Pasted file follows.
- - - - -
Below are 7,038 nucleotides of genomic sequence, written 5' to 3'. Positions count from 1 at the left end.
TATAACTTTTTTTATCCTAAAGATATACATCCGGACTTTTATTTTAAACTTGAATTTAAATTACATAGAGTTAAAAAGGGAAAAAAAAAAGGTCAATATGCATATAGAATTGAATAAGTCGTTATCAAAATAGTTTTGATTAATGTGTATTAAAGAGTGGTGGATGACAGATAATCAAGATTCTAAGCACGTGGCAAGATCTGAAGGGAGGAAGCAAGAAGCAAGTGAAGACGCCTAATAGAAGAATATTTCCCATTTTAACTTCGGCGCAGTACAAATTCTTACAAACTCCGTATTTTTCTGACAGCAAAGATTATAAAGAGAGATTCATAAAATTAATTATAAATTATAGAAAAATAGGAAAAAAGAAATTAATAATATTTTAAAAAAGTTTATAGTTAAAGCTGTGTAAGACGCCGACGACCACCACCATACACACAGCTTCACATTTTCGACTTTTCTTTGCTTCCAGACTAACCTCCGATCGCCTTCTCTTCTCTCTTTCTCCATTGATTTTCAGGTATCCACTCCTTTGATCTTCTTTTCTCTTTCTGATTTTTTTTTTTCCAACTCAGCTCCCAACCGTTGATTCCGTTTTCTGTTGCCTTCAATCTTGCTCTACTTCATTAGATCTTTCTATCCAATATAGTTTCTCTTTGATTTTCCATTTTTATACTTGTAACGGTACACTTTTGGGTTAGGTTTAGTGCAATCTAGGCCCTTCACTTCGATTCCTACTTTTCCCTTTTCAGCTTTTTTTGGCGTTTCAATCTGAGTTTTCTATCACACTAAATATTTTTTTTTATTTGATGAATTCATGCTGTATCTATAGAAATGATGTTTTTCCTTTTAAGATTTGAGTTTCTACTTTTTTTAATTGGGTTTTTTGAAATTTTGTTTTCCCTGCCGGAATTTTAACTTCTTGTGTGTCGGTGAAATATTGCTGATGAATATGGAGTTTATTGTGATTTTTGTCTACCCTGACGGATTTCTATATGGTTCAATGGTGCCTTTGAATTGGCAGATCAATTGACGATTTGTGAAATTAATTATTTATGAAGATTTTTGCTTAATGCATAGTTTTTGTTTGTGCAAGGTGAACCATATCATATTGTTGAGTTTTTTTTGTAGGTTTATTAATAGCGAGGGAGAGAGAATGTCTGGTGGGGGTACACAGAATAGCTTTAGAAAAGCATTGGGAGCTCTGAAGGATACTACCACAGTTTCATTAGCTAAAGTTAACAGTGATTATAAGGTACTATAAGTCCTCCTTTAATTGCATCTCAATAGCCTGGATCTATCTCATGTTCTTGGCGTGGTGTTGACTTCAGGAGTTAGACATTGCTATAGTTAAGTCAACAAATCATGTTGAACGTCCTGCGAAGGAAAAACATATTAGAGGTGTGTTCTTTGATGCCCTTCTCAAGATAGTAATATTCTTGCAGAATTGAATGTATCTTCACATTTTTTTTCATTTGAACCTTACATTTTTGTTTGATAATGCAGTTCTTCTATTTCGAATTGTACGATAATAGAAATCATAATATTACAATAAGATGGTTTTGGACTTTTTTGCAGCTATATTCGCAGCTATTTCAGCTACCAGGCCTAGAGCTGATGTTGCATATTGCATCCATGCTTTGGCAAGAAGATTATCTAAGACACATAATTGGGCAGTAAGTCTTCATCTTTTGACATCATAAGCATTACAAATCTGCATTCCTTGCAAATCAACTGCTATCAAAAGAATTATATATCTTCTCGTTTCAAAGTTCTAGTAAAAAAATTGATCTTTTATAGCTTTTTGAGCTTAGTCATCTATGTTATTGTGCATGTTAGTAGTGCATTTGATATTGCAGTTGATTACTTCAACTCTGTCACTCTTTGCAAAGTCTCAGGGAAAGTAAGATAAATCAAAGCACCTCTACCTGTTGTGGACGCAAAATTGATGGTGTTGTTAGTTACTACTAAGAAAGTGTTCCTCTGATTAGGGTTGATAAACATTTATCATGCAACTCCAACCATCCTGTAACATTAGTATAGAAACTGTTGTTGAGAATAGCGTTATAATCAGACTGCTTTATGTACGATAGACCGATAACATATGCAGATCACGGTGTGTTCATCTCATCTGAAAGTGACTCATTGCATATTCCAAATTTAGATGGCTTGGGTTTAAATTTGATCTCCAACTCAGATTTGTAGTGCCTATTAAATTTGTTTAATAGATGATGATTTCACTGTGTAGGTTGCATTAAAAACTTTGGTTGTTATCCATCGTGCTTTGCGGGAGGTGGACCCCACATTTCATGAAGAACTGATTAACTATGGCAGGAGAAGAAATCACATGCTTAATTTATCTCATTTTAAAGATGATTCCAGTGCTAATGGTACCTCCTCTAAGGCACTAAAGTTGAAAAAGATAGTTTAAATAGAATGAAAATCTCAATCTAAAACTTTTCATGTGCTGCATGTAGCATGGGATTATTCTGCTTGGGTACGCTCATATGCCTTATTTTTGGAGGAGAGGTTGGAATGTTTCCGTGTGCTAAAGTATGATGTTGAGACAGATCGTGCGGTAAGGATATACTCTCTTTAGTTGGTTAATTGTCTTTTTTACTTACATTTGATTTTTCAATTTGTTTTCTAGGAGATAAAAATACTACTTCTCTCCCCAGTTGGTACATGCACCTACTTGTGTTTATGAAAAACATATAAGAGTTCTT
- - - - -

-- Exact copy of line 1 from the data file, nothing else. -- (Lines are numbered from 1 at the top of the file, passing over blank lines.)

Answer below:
Below are 7,038 nucleotides of genomic sequence, written 5' to 3'. Positions count from 1 at the left end.